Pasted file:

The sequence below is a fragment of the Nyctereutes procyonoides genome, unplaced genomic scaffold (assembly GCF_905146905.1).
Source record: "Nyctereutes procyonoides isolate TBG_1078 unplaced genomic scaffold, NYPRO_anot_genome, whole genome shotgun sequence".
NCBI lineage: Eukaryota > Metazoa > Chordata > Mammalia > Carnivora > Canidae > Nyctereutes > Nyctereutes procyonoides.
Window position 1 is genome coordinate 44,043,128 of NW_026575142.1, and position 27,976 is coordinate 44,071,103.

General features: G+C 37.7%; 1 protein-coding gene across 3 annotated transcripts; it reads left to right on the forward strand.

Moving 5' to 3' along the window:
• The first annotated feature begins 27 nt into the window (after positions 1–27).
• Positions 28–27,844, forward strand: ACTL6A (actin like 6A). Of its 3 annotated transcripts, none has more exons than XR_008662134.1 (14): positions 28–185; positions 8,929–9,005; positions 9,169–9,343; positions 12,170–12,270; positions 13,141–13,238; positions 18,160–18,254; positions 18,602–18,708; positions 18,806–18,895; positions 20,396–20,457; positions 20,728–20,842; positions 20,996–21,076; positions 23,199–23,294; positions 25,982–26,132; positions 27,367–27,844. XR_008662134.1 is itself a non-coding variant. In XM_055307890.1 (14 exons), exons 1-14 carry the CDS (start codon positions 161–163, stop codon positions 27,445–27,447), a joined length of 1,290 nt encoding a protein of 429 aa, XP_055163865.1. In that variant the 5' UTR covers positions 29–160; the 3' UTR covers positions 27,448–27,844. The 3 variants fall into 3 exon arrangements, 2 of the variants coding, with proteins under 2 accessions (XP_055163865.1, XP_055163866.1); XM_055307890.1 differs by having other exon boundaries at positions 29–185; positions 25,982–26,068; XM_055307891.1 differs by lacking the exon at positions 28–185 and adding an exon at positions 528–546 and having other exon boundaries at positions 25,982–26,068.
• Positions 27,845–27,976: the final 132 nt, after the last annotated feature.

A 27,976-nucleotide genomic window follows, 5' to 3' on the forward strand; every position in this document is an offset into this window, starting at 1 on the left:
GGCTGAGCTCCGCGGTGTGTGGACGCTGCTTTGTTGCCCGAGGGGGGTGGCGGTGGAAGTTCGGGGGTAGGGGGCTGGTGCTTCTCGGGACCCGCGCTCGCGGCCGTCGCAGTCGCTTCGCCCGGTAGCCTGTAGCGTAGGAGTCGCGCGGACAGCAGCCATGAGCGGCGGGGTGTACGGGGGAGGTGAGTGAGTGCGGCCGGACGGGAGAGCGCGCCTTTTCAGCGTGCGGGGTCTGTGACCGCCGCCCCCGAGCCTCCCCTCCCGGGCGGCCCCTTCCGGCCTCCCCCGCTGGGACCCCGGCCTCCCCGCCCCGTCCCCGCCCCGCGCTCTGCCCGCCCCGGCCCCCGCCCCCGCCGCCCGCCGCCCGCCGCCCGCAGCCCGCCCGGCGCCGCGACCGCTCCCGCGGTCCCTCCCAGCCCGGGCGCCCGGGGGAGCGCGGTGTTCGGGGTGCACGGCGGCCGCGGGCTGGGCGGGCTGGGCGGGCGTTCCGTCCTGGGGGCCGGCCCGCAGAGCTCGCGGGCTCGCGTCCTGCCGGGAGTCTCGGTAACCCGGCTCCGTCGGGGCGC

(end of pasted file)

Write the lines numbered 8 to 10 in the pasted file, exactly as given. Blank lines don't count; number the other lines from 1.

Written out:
• Positions 28–27,844, forward strand: ACTL6A (actin like 6A). Of its 3 annotated transcripts, none has more exons than XR_008662134.1 (14): positions 28–185; positions 8,929–9,005; positions 9,169–9,343; positions 12,170–12,270; positions 13,141–13,238; positions 18,160–18,254; positions 18,602–18,708; positions 18,806–18,895; positions 20,396–20,457; positions 20,728–20,842; positions 20,996–21,076; positions 23,199–23,294; positions 25,982–26,132; positions 27,367–27,844. XR_008662134.1 is itself a non-coding variant. In XM_055307890.1 (14 exons), exons 1-14 carry the CDS (start codon positions 161–163, stop codon positions 27,445–27,447), a joined length of 1,290 nt encoding a protein of 429 aa, XP_055163865.1. In that variant the 5' UTR covers positions 29–160; the 3' UTR covers positions 27,448–27,844. The 3 variants fall into 3 exon arrangements, 2 of the variants coding, with proteins under 2 accessions (XP_055163865.1, XP_055163866.1); XM_055307890.1 differs by having other exon boundaries at positions 29–185; positions 25,982–26,068; XM_055307891.1 differs by lacking the exon at positions 28–185 and adding an exon at positions 528–546 and having other exon boundaries at positions 25,982–26,068.
• Positions 27,845–27,976: the final 132 nt, after the last annotated feature.

A 27,976-nucleotide genomic window follows, 5' to 3' on the forward strand; every position in this document is an offset into this window, starting at 1 on the left: